• Pacesetting: This style comes into its own when things are difficult, and can be really effective. But in your drive for results, poor communication can cause problems.  And morale, flexibility, and responsibility can all suffer.
  • Coercive: When the business is doing badly, you make, and follow through, tough decisions. You’re the boss, no argument! You kick start change and confront problem employees. But when things calm down, you need to listen more and revert to being more democratic.

Primal Leadership

Goleman, McKee and Boyatzis summarised this in their 2002 book, ‘Primal Leadership:  Realizing the power of emotional intelligence.’  Primal Leadership concluded that the best leaders don’t stick to one leadership style. They’re skilled at several and can flex as circumstances change. It’s all about being in tune with your people and finding a balance.

Primal Leadership was published soon after 9/11. In the uncertain climate of those days, the message was that people looked to leaders for a sense of certainty. Or at the very least, show conviction. That message resonated with audiences then and still rings true today.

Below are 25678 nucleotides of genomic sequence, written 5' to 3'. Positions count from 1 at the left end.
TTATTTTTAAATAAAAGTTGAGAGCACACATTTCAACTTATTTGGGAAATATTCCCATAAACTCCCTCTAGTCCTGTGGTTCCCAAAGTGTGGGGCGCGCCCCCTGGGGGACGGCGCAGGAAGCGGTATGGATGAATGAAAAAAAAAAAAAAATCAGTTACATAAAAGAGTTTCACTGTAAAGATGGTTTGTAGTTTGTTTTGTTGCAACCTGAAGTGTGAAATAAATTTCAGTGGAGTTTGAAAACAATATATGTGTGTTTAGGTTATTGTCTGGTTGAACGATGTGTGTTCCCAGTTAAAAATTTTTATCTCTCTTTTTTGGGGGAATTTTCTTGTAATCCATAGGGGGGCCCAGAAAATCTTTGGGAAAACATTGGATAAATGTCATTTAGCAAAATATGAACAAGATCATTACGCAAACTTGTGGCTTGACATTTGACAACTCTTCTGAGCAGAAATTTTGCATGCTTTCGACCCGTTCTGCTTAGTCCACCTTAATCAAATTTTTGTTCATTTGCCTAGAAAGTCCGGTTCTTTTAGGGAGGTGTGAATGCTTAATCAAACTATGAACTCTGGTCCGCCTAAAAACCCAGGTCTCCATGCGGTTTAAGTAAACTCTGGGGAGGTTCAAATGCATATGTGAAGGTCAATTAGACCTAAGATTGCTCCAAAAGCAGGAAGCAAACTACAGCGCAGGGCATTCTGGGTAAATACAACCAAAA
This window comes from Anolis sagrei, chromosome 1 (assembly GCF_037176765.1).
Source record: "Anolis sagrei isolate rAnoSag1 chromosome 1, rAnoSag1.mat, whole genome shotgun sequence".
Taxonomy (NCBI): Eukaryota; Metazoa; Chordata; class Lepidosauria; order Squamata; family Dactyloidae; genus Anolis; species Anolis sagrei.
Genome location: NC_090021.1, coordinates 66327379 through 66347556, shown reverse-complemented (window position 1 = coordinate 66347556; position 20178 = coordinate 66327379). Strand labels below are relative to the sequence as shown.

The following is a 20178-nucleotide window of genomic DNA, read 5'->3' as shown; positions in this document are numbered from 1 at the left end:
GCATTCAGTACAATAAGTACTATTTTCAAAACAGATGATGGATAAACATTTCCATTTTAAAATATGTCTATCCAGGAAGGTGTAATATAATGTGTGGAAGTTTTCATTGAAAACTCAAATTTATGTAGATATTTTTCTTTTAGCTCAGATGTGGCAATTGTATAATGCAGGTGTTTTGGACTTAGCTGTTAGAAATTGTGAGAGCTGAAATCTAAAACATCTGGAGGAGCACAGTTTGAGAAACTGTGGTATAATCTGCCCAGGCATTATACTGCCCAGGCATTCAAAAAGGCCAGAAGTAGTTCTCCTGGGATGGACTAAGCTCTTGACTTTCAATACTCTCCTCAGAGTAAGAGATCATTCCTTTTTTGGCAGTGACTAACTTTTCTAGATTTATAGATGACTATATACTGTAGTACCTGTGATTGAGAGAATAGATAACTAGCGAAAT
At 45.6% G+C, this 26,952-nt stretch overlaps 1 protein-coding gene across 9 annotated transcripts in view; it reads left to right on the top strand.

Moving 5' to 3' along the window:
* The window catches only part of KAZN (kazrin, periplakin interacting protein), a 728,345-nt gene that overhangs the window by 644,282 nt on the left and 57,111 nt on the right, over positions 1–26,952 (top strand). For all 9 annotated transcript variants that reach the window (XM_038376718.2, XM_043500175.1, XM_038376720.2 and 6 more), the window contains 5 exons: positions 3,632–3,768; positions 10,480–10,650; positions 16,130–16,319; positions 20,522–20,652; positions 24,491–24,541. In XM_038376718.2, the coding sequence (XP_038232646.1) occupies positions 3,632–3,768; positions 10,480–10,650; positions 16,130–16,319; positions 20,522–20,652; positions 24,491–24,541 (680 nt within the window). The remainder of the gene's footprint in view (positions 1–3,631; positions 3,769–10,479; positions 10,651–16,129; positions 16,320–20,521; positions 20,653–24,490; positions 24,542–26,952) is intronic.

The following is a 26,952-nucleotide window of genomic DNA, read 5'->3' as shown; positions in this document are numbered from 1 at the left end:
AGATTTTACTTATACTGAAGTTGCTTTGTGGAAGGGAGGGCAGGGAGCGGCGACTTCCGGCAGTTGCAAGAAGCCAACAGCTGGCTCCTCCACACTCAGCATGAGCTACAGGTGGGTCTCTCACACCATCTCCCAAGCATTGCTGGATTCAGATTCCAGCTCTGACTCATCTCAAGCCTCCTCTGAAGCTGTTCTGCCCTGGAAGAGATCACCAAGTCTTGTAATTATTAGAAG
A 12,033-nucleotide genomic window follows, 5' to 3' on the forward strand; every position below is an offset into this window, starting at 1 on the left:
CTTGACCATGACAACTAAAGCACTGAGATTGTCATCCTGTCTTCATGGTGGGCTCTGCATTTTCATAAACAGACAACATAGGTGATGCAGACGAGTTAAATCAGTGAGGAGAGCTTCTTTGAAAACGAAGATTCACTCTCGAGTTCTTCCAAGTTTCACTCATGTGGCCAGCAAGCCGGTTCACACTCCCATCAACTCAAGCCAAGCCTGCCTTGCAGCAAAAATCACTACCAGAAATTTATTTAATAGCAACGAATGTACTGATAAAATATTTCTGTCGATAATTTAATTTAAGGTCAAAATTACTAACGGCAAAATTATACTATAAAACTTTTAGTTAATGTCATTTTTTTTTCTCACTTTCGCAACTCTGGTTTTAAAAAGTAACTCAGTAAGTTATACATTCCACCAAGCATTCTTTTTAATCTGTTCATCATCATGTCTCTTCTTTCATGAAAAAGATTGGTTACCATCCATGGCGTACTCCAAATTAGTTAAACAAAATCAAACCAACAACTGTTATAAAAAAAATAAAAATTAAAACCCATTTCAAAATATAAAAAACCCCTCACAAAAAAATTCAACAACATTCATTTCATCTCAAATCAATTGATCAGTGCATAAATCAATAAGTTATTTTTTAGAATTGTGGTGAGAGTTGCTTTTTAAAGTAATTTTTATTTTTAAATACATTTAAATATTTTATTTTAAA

For best results, you should work on combining affiliative and authoritative leadership. To repeat, be the leader but stay in touch with your team. Have an open door. Walk the floor. And listen.

Affiliative Leadership is Something you can Count on

Getting your head around a complex topic like this, it can help to break the learnings into checklists. These lists overlap in places, but they reinforce the key points:

Hands showing 1,2,3,4 and 5 fingers being put up

5 Signs of Affiliative Leadership in the Workplace

  • Healing wounds left by bad leaders.
  • Shifting your focus from getting results to getting along, and back again.
  • Inspiring positivity and real trust.
  • Setting up a system that delivers positive feedback.
  • Having an open door and being attuned to people’s emotional needs.

6 Positive Characteristics of Affiliative Leadership:

  • A strong sense of togetherness and equality.
  • Openness to innovation and creativity.
  • Ability to cultivate an atmosphere of trust.
  • Capacity to give positive feedback.
  • Ability to inspire open, positive communication.
  • A natural sense of harmony.

7 Traits of Affiliative Leaders

  • Focused on conflict resolution: make emotional needs a priority.
  • Generous with praise.
  • Adept at reading emotions and understanding individuals’ needs.
  • Flexible about workplace culture and people’s working arrangements.